Grand Teton National Park is located north of the town of Jackson in northwestern Wyoming and is only 10 miles away from Yellowstone National Park. Lodging options in the park include hotel/motel rooms, rustic cabins and tent cabins, and five campgrounds are open during the summer months on a first-come, first-served basis.
Grand Teton is so wildlife-diverse that it makes you feel like you’re entering a different world. The breathtaking mountain range is straight out of a fairy tale. The closer you get to it the more surreal it seems—like spires from another world. Contrast this with the beautiful river, ponds, grassland and animals, and it makes for an unbelievable experience.
One of the most popular landscape photography spots in the park is Schwabacher’s Landing. Located on the Snake River, this location is easily accessible from a dirt road off Highway 89. A four-mile hiking trail along flat terrain offers numerous photo opportunities, and otter, deer, coyote, antelope and eagle sightings are common, just to name a few.
The weather in the Tetons is just as diverse as the wildlife. You certainly have all four seasons. My favorite experiences in the park are during the fall, when the trees are a bright yellow and the weather is just cool enough to be enjoyable without it being too hot. You get just about everything you would ever want during the fall in the Tetons. Snow is expected in the valley and mountains through the winter months and into May, and roads may be closed during severe storms. The summer months offer warm days and cool nights with the occasional thunderstorm, so rain gear is recommended.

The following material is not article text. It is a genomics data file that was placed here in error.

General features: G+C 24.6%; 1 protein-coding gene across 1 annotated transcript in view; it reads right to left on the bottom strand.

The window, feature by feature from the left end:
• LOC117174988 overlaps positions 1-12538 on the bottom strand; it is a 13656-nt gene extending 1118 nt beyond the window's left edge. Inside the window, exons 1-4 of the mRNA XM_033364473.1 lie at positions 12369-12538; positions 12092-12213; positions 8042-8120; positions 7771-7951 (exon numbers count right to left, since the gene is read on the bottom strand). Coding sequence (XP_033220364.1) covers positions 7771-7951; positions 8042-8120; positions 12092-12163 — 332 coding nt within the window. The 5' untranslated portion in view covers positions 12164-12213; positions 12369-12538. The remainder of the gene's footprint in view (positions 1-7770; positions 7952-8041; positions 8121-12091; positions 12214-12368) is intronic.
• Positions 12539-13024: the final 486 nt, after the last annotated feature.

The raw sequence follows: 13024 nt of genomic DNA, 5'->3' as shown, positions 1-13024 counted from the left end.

The best part for me about exploring the Teton Valley is navigating the areas that can potentially have big animals. I was hiking down the path near Schwabacher’s Landing when I noticed a female moose walking down the same path I was taking, except walking directly toward me. I had enough time to back away and keep a safe distance as to not seem like a threat. She then went into the water, and that’s when I noticed two of her calves following behind her. She stayed in the water while her calves were on the riverbank on the other side. The most unique thing about this picture is that I used my widest angle—not very typical in wildlife photography!
The best times I have in Teton Valley are when I wake up to a cool fall morning, slip out of my tent, grab some coffee and hit my favorite spots for morning sunrise pictures. There aren’t many things more beautiful than watching the sun rise over Teton Valley during a crisp autumn morning. Even if you don’t get that once-in-a-lifetime picture, it’s certainly worth it for the experience alone.